In September 1977 an ad appeared in the Kansas City Times asking those in interested in preserving the traditions of the Episcopal Church to come to St. Louis. The Rev. Mr. Krehemkar responded to the ad and was referred to Mr. King. He met with Mr. King and the vestry and they discussed the possibility of him becoming a part of the young mission. Fr Krehemkar traveled with the members of the mission to Fort Scott, Kansas to attend the growing congregation of St. Francis Anglican church that met at a Lutheran Church under the leadership under the Rev. Dwayne Genista. Arrangements were made with Fr. Genista to supply the Eucharist to Rev. Mr. Krehemkar for a deacons mass. St. Francis, Fort Scott played a crucial role in supporting St. James during this time. For the young mission in KC, who had been unable to have communion, it was a joyful visit. Fr. Krehemkar tended his resignation to the Diocese of West Missouri and began his new duties as vicar of St. James. Applications were sent to Bishop Doren of the diocese of the Midwest and to Bishop Mote of Holy Trinity as there was doubt as to which diocese we belonged. Bishop Mote assured the congregation that they would be in his diocese and sent Dean Falk to visit in January 1980. The congregation moved from Jim King’s basement to the vicar’s home and held their first Christmas Eve service, a congregation of 100, at Holy Trinity Roman Catholic Church in Lenexa, Kansas. The congregation then moved to one of its member’s vacant house until objections were submitted to the local town. So they moved to the Prairie Village Community Center which had excellent facilities, including a janitor’s service and an area for coffee following the service. It resembled a church setting and required member’s efforts to set up and take down. The congregation continued there until the next Christmas Eve.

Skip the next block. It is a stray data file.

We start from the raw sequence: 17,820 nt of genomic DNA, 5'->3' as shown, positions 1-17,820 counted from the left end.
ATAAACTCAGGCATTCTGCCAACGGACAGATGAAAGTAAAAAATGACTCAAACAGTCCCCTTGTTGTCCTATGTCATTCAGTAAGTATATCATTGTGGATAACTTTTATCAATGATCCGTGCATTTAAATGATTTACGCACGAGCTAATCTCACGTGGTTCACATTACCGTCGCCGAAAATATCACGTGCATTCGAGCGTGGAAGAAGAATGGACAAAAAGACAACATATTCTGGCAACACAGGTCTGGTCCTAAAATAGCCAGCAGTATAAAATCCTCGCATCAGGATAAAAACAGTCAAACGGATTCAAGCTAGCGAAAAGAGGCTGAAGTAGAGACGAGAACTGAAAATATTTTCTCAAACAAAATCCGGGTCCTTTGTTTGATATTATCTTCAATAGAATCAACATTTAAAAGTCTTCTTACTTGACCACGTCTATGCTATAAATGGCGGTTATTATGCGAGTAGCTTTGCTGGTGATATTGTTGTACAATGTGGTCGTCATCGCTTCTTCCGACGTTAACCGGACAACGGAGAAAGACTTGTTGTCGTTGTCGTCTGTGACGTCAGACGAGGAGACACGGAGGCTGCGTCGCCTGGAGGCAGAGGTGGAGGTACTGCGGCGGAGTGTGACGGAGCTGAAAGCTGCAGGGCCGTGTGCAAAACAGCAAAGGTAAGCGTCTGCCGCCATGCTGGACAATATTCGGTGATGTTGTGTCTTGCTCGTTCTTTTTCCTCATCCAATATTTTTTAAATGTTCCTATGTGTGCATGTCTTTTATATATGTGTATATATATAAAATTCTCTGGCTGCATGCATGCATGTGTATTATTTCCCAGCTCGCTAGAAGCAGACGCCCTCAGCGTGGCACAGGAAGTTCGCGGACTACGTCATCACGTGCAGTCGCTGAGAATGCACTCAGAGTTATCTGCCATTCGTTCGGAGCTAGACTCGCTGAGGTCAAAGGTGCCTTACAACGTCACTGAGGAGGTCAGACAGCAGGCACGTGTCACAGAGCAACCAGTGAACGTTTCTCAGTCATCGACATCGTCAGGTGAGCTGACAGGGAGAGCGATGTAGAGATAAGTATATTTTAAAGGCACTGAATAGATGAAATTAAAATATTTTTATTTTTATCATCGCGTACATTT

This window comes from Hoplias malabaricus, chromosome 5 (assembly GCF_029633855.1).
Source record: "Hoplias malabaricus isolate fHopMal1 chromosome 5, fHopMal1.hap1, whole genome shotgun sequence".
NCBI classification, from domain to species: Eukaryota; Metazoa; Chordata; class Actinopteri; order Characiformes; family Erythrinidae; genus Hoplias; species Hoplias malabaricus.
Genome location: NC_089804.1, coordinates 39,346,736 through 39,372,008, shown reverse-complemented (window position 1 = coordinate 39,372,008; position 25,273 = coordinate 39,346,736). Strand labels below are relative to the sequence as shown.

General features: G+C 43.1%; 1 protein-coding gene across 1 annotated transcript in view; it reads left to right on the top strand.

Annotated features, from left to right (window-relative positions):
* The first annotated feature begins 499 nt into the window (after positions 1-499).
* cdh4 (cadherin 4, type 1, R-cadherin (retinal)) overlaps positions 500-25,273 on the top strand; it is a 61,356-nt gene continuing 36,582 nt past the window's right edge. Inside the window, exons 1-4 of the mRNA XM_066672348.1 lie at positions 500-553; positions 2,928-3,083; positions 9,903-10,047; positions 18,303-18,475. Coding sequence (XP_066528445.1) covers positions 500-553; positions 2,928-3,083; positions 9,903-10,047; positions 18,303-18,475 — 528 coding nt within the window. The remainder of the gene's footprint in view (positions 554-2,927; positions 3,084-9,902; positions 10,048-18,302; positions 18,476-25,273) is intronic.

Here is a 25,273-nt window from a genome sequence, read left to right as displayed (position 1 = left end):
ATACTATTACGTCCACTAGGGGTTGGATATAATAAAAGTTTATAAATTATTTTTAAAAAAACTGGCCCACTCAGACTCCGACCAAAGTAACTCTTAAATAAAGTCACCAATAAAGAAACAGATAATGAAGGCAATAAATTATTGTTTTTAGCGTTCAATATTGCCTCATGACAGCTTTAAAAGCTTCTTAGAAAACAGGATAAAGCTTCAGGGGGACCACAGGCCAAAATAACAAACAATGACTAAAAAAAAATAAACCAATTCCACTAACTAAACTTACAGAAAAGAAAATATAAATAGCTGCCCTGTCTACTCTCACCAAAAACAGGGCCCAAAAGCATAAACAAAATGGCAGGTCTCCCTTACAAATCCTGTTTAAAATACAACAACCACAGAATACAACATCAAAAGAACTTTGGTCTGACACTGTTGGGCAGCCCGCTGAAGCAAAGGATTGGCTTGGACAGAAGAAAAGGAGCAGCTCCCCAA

Membership grew with an active lay readers program under the leadership of Cam Thomas and later, the Rev. Robert Porter. St. James had three acolytes and the beginning of a very active altar guild. On Christmas Eve day, 28 parishioners arrived to help set up for the service and to place greens and poinsettias on the altar. The candlelight service drew about 110 people. The organist was surprised with a new “used” organ with a full pedal board. For the first time at St. James, a choir of four sang with enthusiasm and attempted anthems not previously in their repertoire.

Upon Bishop Motes acceptance of Deacon Krehemkar’s credentials and examination by Dean Falk as examining chaplain, Deacon Krehemkar’s ordination to the priesthood was arranged for April 25th, the feast of St. Mark the Evangelist at Holy Trinity Catholic Church. At this service Herman Hattaway and Rudd met Bp. Mote and began studying for Holy Orders.